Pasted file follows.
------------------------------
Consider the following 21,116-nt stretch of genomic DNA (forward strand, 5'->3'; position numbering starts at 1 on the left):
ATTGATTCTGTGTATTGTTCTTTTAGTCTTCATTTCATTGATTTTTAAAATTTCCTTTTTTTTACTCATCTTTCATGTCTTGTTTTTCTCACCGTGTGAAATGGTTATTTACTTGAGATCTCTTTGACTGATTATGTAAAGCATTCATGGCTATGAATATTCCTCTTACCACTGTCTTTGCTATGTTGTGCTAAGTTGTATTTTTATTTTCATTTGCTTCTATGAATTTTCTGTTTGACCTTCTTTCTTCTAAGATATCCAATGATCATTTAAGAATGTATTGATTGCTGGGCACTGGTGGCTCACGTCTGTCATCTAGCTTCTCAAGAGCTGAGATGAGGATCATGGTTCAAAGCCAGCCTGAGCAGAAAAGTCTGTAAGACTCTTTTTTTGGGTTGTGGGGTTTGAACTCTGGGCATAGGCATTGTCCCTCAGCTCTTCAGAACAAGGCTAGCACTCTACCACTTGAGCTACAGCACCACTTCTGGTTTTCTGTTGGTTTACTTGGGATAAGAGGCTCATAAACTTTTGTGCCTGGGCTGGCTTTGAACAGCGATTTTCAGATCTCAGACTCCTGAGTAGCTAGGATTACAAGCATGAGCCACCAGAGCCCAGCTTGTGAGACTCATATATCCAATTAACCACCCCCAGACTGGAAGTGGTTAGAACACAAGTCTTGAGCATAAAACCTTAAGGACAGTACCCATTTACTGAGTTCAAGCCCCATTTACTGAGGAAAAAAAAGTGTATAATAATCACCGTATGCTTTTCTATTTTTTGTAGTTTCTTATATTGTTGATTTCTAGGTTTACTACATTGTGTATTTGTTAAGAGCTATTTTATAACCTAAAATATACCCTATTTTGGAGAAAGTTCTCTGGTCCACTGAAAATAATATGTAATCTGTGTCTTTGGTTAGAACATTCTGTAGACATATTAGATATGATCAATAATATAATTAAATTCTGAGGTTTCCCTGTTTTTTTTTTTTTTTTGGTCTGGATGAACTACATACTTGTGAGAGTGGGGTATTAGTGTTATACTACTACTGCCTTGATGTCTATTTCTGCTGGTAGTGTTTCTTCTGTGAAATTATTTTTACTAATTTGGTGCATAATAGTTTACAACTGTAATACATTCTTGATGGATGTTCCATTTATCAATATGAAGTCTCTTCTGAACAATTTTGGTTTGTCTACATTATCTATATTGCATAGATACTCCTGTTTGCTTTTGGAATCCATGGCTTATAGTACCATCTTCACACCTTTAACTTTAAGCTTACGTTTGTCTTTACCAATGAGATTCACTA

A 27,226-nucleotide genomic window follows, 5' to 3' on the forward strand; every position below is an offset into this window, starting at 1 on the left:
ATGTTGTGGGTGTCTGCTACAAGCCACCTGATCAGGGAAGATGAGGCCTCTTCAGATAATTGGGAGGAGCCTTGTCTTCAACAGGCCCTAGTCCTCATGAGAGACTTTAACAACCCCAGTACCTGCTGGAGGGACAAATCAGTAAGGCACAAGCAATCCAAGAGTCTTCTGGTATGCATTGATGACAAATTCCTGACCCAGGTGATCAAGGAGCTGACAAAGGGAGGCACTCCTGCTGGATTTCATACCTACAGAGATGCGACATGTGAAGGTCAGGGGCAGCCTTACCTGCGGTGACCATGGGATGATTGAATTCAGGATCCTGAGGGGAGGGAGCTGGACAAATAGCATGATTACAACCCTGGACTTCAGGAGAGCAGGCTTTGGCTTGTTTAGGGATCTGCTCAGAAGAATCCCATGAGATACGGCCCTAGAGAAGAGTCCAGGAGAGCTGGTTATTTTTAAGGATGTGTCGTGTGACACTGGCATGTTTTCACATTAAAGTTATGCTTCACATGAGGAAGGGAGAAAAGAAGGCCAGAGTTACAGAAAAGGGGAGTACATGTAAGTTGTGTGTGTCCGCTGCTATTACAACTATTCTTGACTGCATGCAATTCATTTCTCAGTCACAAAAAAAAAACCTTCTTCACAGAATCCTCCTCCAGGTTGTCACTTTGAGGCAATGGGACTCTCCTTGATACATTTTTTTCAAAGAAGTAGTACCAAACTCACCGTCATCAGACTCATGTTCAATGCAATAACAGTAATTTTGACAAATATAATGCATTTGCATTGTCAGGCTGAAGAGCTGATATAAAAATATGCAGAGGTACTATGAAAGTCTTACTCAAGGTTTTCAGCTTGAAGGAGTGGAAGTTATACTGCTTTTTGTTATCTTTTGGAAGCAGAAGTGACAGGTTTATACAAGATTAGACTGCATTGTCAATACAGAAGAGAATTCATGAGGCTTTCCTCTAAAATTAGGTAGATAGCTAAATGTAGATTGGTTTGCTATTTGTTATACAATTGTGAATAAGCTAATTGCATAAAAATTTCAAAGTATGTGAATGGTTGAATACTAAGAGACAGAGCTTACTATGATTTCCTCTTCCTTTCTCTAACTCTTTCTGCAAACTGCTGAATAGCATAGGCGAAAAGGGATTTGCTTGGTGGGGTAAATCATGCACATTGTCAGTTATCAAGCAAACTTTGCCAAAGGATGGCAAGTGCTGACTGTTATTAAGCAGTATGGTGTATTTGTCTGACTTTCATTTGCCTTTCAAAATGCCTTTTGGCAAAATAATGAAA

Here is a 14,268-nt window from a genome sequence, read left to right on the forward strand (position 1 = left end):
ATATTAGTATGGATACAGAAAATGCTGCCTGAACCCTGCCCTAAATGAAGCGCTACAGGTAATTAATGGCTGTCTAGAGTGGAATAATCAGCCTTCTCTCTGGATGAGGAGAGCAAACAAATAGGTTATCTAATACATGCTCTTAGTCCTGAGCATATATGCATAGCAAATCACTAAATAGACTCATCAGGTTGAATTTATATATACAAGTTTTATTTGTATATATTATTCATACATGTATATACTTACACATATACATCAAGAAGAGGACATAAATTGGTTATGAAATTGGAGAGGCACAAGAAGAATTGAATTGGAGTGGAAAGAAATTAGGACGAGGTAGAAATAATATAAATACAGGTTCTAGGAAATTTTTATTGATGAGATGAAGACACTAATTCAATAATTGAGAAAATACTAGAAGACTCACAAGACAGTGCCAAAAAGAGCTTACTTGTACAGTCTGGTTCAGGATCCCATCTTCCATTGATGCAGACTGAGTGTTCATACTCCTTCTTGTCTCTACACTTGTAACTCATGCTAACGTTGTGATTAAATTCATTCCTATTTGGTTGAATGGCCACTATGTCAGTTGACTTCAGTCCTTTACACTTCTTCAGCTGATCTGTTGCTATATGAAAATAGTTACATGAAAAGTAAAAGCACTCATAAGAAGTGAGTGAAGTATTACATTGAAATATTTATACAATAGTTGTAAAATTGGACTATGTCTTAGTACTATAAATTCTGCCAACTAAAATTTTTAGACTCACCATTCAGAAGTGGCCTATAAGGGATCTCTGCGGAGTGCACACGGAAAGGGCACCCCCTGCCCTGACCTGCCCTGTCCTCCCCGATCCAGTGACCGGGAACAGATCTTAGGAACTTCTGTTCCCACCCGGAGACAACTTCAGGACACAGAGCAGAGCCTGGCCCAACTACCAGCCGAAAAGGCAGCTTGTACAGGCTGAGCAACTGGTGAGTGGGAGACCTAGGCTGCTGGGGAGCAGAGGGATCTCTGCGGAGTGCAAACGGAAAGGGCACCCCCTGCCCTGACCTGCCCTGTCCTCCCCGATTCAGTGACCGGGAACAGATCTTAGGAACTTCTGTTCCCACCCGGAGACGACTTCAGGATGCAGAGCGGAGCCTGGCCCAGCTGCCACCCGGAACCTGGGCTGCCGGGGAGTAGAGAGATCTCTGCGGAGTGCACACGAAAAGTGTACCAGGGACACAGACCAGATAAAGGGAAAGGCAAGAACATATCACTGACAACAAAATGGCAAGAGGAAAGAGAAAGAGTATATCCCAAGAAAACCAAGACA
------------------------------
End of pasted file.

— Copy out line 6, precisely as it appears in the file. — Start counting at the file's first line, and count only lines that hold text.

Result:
ATATTAGTATGGATACAGAAAATGCTGCCTGAACCCTGCCCTAAATGAAGCGCTACAGGTAATTAATGGCTGTCTAGAGTGGAATAATCAGCCTTCTCTCTGGATGAGGAGAGCAAACAAATAGGTTATCTAATACATGCTCTTAGTCCTGAGCATATATGCATAGCAAATCACTAAATAGACTCATCAGGTTGAATTTATATATACAAGTTTTATTTGTATATATTATTCATACATGTATATACTTACACATATACATCAAGAAGAGGACATAAATTGGTTATGAAATTGGAGAGGCACAAGAAGAATTGAATTGGAGTGGAAAGAAATTAGGACGAGGTAGAAATAATATAAATACAGGTTCTAGGAAATTTTTATTGATGAGATGAAGACACTAATTCAATAATTGAGAAAATACTAGAAGACTCACAAGACAGTGCCAAAAAGAGCTTACTTGTACAGTCTGGTTCAGGATCCCATCTTCCATTGATGCAGACTGAGTGTTCATACTCCTTCTTGTCTCTACACTTGTAACTCATGCTAACGTTGTGATTAAATTCATTCCTATTTGGTTGAATGGCCACTATGTCAGTTGACTTCAGTCCTTTACACTTCTTCAGCTGATCTGTTGCTATATGAAAATAGTTACATGAAAAGTAAAAGCACTCATAAGAAGTGAGTGAAGTATTACATTGAAATATTTATACAATAGTTGTAAAATTGGACTATGTCTTAGTACTATAAATTCTGCCAACTAAAATTTTTAGACTCACCATTCAGAAGTGGCCTATAAGGGATCTCTGCGGAGTGCACACGGAAAGGGCACCCCCTGCCCTGACCTGCCCTGTCCTCCCCGATCCAGTGACCGGGAACAGATCTTAGGAACTTCTGTTCCCACCCGGAGACAACTTCAGGACACAGAGCAGAGCCTGGCCCAACTACCAGCCGAAAAGGCAGCTTGTACAGGCTGAGCAACTGGTGAGTGGGAGACCTAGGCTGCTGGGGAGCAGAGGGATCTCTGCGGAGTGCAAACGGAAAGGGCACCCCCTGCCCTGACCTGCCCTGTCCTCCCCGATTCAGTGACCGGGAACAGATCTTAGGAACTTCTGTTCCCACCCGGAGACGACTTCAGGATGCAGAGCGGAGCCTGGCCCAGCTGCCACCCGGAACCTGGGCTGCCGGGGAGTAGAGAGATCTCTGCGGAGTGCACACGAAAAGTGTACCAGGGACACAGACCAGATAAAGGGAAAGGCAAGAACATATCACTGACAACAAAATGGCAAGAGGAAAGAGAAAGAGTATATCCCAAGAAAACCAAGACA